Labrie-Ripple cautioned the board that large donors are unwilling to donate toward building a new facility on leased land, instead they want money to go toward providing services. She also said that the recent criticism of the nonprofit is hurting fundraising efforts.

New proposal

The community block grant, though a large chunk of money, comes with a lot of restrictions. That is why WCS was looking to build a facility on leased land. Three different sites were being considered, but the board last year narrowed it down to constructing a building on Meridian United Church of Christ property — where WCS currently sits.

Some have questioned where the site is located. It’s not close to a bus stop and not near the heart of the city. There’s also vested interest among board members, since both Truitt and Kelly are members of the church.

The projected cost of the project, estimated at $800,000, has also raised eyebrows.

However, near the end of 2013, Grace Chapel stepped forward and offered to lease a portion of its building on Boberg Road to WCS at a cost comparable to what WCS currently pays. The church will be vacating the property in May.

According to Owens, Grace Chapel has a vision to turn the facility into a community resource center, with WCS as the cornerstone. The building has storage space for the food bank along with offices, counseling space, a conference room, a kitchenette and restrooms.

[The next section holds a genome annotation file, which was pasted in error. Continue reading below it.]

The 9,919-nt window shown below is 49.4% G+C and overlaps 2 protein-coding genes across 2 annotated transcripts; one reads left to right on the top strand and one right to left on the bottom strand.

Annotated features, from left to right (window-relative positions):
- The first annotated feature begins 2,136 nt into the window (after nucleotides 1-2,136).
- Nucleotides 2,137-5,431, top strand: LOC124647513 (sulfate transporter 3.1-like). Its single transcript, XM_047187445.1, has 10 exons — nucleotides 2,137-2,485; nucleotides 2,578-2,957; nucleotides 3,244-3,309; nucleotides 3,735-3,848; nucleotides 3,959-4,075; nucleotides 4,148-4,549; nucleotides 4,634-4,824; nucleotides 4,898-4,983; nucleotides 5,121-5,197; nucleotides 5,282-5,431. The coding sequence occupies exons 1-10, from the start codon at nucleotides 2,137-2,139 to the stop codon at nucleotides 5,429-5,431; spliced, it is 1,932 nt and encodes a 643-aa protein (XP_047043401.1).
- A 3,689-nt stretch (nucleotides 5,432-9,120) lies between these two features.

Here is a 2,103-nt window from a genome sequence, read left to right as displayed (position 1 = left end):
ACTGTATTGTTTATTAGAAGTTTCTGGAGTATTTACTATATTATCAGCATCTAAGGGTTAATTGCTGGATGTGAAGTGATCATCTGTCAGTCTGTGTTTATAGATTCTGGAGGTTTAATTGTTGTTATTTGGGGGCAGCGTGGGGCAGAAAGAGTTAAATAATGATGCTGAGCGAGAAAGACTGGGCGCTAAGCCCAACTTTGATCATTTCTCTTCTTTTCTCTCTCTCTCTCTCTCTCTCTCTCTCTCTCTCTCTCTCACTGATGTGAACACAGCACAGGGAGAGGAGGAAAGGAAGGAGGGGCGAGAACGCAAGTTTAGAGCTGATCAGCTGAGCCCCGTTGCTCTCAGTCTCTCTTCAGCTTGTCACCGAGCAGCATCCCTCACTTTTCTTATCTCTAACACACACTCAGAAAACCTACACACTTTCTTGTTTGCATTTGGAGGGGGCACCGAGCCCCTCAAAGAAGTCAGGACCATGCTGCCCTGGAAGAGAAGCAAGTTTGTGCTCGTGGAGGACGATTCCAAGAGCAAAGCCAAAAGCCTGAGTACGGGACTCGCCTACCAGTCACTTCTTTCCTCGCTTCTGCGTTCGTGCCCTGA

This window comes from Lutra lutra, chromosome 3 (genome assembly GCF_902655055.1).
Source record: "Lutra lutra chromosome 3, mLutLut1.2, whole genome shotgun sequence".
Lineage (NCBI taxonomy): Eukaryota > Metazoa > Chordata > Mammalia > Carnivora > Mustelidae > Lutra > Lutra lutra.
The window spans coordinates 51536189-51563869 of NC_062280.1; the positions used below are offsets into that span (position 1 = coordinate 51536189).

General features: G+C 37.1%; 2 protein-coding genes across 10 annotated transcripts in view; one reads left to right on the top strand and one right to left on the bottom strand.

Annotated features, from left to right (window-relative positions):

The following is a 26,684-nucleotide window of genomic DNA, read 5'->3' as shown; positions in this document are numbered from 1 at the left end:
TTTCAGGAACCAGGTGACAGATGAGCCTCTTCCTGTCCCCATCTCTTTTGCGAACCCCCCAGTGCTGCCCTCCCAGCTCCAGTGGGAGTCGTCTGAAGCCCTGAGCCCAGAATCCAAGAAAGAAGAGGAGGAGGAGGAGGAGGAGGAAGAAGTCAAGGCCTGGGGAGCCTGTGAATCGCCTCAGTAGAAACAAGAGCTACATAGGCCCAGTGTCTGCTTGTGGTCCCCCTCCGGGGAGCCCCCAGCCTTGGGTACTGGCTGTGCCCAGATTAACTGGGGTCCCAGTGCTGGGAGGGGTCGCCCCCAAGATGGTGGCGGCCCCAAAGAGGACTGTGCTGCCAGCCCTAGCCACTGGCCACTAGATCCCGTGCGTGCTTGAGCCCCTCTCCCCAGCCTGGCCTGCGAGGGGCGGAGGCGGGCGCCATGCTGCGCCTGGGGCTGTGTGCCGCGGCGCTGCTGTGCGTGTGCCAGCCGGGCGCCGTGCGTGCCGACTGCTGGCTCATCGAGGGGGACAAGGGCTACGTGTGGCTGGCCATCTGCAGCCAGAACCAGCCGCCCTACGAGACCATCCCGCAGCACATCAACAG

Grace Chapel and WCS representatives were set to discuss the proposal Wednesday. WCS members would like to extend the proposed five-year lease to 10 years, to guarantee some longevity at the site.

The community block grant could not be used toward the Grace Chapel space unless the lease agreement is for 10 years, according to Owens. However, since not much is needed to move into the space, that additional funding may not even be needed.

For some, the new proposal makes more sense logistically and financially.

“We are trying to focus on something that makes much more sense for the community,” Owens said.

He said though the space is smaller than what was originally envisioned, it is centrally located, on a bus line, has low lease costs and is easily accessible for delivery trucks.

“It just makes a lot more sense,” he said. Compared to the conditions WCS currently operates in, “this is like the Taj Mahal. Seriously.”

At the meeting, Truitt said the board hopes to “take action with a new site by the middle of this year.”

Moving forward

Owens said he joined the WCS board with a personal story and mission to help those in need.

“There may always be a need for assistance to provide a step up,” he said. “There are people who are hurting.”

He said the goal of WCS is to identify those in need in the community, address those needs and then grow those families and individuals so they no longer need assistance.

“We want to get them to the next level so they don’t need assistance and they can be productive members of the community,” he said.

For more information about Wilsonville Community Sharing, visit